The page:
For its part, Indonesia is set to revoke the contracts of 17 coal producers that failed to pay government royalties. And, since the beginning of this year, the country’s corruption commission has been focusing on the extractive industry, including the state officials who facilitate mining companies’ illegal activities.
Likewise, China’s ongoing anti-corruption drive – the largest in its modern history – has begun to focus on the coal industry. Last month, two Communist Party officials from the coal-rich Shanxi province were charged with corruption and abuse of power, signaling that Shanxi may well move to the forefront of President Xi Jinping’s quest to eliminate entrenched corruption in the Party’s ranks. As Gao Qinrong, a former journalist from Shanxi, recently described the province, “It has coal; coal brought money; that brought corruption.”
These stories highlight a simple truth: Where the coal industry operates, bribery and venality are likely to be rampant. But this does not have to be the case. In order to reduce – if not eliminate – such corruption, several fundamental weaknesses in the regulation of how mining contracts are allocated must be addressed.
Then there are obvious ideas on how to limit corruption by increasing transparency. The natural resources if not managed well end up being a curse. I mean if places like Aus cannot manage, it is really difficult for others as well. So what to do? Make corruption legal in such cases?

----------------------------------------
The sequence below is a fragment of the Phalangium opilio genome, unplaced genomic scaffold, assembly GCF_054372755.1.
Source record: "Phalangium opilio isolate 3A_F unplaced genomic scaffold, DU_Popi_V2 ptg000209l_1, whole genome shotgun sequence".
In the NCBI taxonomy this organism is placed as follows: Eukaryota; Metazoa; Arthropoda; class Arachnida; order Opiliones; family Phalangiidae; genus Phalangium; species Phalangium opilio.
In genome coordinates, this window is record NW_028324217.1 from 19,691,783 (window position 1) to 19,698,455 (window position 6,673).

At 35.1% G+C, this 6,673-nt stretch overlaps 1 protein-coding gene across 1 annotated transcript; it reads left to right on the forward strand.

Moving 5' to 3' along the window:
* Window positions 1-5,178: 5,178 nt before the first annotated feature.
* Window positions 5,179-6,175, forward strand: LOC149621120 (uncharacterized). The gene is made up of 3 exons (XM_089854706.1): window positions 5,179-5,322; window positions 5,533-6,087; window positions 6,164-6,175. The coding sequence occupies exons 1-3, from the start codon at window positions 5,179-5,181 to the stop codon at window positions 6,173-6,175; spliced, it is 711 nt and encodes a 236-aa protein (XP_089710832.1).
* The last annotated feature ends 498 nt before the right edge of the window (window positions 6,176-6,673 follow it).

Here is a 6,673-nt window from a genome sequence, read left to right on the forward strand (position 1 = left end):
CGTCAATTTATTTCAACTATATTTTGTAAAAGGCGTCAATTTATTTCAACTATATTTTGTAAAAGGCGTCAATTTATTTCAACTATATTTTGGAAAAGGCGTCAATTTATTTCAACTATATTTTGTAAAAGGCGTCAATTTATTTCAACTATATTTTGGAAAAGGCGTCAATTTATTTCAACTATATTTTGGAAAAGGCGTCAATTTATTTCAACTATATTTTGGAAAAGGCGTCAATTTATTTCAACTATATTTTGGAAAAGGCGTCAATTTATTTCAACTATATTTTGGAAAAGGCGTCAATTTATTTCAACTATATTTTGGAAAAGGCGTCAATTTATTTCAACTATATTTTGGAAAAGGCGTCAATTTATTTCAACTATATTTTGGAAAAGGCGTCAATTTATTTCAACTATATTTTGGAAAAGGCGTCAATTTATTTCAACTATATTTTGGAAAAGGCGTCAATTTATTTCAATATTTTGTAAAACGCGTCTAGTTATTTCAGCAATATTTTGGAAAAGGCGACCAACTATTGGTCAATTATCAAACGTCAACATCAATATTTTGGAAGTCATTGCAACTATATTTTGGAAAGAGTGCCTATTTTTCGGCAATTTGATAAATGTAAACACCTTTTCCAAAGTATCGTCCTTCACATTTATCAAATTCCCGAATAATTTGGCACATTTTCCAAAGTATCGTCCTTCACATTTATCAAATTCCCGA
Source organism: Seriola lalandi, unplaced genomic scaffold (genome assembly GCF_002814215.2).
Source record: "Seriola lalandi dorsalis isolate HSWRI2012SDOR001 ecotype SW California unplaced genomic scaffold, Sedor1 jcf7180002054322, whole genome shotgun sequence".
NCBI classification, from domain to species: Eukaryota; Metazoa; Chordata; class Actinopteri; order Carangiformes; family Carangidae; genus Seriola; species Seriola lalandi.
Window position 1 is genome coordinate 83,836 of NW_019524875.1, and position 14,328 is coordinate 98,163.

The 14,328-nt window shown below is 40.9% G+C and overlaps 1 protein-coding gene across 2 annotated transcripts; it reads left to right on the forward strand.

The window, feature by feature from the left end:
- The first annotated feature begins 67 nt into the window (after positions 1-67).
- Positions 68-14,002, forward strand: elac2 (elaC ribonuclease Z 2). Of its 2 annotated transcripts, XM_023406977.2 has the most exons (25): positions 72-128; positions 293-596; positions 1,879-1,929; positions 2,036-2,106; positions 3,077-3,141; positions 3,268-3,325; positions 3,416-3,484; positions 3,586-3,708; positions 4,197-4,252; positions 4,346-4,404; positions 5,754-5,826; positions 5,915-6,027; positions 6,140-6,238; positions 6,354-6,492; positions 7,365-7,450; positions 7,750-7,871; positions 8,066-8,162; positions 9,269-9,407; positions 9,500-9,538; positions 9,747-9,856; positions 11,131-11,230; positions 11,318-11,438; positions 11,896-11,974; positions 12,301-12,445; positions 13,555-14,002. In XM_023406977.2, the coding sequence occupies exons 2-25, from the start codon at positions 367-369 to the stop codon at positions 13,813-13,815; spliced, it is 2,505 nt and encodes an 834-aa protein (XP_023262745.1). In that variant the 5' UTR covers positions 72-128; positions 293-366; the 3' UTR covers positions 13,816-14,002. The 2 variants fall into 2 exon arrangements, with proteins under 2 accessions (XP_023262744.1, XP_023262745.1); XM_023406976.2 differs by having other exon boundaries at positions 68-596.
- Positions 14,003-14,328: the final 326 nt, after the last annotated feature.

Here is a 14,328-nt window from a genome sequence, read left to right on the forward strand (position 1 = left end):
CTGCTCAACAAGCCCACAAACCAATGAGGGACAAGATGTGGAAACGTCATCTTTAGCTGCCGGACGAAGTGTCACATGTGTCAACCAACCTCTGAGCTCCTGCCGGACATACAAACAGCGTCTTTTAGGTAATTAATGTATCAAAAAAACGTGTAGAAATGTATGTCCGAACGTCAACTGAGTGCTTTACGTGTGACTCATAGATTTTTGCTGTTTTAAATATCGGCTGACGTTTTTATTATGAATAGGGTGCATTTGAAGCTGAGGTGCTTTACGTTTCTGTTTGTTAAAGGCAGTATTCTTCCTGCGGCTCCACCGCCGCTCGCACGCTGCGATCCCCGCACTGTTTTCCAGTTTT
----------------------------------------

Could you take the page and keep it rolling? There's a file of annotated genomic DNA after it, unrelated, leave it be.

Pikeetymania all over… Inequality is being linked to all kinds of things and this time on parenting styles.
This this post, Matthias Doepke and Fabrizio Zilibotti connect the two things. They say in societies where equality is high, parents allow children to be more imaginative and be carefree. In societies, where the ineq is high, parents are more demanding and strict:
Cato’s regulation magazine has this article on growing mobile apps market.
Earlier mobile apps were mainly to do with games, chatting etc. Now Now thanks (0r no thanks) to apps like Uber taxi etc they are posing threat to incumbent businesses leading to all kinds of noises from the former.
So what should regulators do? Three options:
The newspapers/websites are full of Jean Tirole’s policy prescriptions. Some quote him and others pick his research to show the implications. However, if you read the research you wonder where is the prescription? Most of this scholarly research is ambivalent and laden with assumptions. It also tells you that either people who write such pieces have not read Tirole (and other past winners) or have not really understood the ideas.
David Colander writes a much needed post. He says people should not look for policy prescriptions from the prize winners. The Prize is for economic research which may have nothing much to do with policy.
He begins with the lamppost story and says we draw wrong lessons from it: